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Future of Capital Trials: An Exploration of Procedural Justice, Race, and Willingness to Serve Again

NCJ Number
Criminal Justice Review Volume: 36 Issue: 2 Dated: June 2011 Pages: 183-200
Megan Denver
Date Published
June 2011
18 pages
The purpose of this article is to determine whether race and procedural justice affect capital jurors' willingness to serve again on a capital case.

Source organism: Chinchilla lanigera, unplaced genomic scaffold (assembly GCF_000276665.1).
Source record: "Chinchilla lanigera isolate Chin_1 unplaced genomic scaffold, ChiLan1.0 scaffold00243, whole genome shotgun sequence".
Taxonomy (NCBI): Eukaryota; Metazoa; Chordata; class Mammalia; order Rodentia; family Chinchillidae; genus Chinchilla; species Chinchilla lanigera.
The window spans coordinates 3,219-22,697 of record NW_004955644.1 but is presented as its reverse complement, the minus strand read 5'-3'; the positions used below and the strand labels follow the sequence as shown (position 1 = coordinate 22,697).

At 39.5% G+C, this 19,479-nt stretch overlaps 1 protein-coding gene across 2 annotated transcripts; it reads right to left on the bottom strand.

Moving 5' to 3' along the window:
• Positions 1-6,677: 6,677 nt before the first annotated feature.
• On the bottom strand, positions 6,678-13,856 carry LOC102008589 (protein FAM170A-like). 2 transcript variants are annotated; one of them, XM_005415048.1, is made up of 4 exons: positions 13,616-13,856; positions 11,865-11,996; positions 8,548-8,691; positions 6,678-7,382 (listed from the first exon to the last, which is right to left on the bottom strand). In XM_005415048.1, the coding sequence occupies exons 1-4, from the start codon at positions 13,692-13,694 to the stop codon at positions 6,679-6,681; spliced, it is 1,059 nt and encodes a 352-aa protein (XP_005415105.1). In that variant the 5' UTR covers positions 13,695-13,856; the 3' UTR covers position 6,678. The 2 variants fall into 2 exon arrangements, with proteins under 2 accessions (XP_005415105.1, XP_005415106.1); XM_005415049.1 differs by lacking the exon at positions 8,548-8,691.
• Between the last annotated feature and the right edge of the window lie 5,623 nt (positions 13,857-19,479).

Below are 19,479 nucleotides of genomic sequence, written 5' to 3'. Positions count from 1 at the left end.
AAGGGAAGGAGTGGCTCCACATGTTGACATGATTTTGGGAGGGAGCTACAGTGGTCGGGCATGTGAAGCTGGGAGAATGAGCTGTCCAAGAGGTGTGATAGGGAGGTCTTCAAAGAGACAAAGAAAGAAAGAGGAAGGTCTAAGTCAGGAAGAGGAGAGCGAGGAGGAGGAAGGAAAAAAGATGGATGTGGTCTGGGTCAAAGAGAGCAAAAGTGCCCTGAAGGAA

Using logistic regression, data from 662 capital jurors are analyzed. A direct test of procedural justice theory is not supported by these findings; however, feeling emotionally upset about the experience is strongly associated with unwillingness to serve again. In addition, those who served on a White defendantBlack victim case were more likely to report future willingness to serve compared to jurors on White White cases. When the regression model is divided into subsamples (White jurors only and Black jurors only), feeling emotionally upset is still a strong indicator for both groups, and both Black and White jurors are less willing to serve again when the victim in their case was White. In addition, part-time employment was a significant indicator of unwillingness to serve again for Black jurors. Policy implications and directions for future research are discussed. (Published Abstract)